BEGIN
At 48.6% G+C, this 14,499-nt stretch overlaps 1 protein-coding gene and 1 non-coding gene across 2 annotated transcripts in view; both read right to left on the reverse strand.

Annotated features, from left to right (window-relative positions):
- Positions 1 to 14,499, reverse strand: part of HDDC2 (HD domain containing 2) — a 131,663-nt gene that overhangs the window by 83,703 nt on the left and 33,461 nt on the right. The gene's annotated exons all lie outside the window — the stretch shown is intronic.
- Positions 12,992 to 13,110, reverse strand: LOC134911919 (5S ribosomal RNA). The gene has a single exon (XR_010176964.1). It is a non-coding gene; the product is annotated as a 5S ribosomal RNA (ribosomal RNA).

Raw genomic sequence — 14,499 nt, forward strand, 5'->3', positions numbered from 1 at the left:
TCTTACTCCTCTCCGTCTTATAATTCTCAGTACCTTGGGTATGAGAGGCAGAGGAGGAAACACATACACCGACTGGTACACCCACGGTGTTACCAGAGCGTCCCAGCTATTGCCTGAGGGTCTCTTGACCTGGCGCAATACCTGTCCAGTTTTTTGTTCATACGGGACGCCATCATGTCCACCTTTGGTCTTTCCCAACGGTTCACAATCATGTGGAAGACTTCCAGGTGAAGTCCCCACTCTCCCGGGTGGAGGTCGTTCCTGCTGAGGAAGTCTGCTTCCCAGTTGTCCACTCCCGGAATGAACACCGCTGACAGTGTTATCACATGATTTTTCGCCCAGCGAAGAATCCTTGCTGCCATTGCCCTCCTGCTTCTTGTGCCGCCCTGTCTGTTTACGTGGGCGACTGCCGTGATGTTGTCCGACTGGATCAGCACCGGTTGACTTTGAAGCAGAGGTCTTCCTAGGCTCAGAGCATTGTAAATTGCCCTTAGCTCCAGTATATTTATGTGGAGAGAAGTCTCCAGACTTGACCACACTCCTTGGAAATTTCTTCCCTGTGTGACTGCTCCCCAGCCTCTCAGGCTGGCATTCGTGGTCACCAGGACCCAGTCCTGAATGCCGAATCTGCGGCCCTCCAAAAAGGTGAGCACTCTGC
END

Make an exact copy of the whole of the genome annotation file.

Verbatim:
At 48.6% G+C, this 14,499-nt stretch overlaps 1 protein-coding gene and 1 non-coding gene across 2 annotated transcripts in view; both read right to left on the reverse strand.

Annotated features, from left to right (window-relative positions):
- Positions 1 to 14,499, reverse strand: part of HDDC2 (HD domain containing 2) — a 131,663-nt gene that overhangs the window by 83,703 nt on the left and 33,461 nt on the right. The gene's annotated exons all lie outside the window — the stretch shown is intronic.
- Positions 12,992 to 13,110, reverse strand: LOC134911919 (5S ribosomal RNA). The gene has a single exon (XR_010176964.1). It is a non-coding gene; the product is annotated as a 5S ribosomal RNA (ribosomal RNA).

Raw genomic sequence — 14,499 nt, forward strand, 5'->3', positions numbered from 1 at the left:
TCTTACTCCTCTCCGTCTTATAATTCTCAGTACCTTGGGTATGAGAGGCAGAGGAGGAAACACATACACCGACTGGTACACCCACGGTGTTACCAGAGCGTCCCAGCTATTGCCTGAGGGTCTCTTGACCTGGCGCAATACCTGTCCAGTTTTTTGTTCATACGGGACGCCATCATGTCCACCTTTGGTCTTTCCCAACGGTTCACAATCATGTGGAAGACTTCCAGGTGAAGTCCCCACTCTCCCGGGTGGAGGTCGTTCCTGCTGAGGAAGTCTGCTTCCCAGTTGTCCACTCCCGGAATGAACACCGCTGACAGTGTTATCACATGATTTTTCGCCCAGCGAAGAATCCTTGCTGCCATTGCCCTCCTGCTTCTTGTGCCGCCCTGTCTGTTTACGTGGGCGACTGCCGTGATGTTGTCCGACTGGATCAGCACCGGTTGACTTTGAAGCAGAGGTCTTCCTAGGCTCAGAGCATTGTAAATTGCCCTTAGCTCCAGTATATTTATGTGGAGAGAAGTCTCCAGACTTGACCACACTCCTTGGAAATTTCTTCCCTGTGTGACTGCTCCCCAGCCTCTCAGGCTGGCATTCGTGGTCACCAGGACCCAGTCCTGAATGCCGAATCTGCGGCCCTCCAAAAAGGTGAGCACTCTGC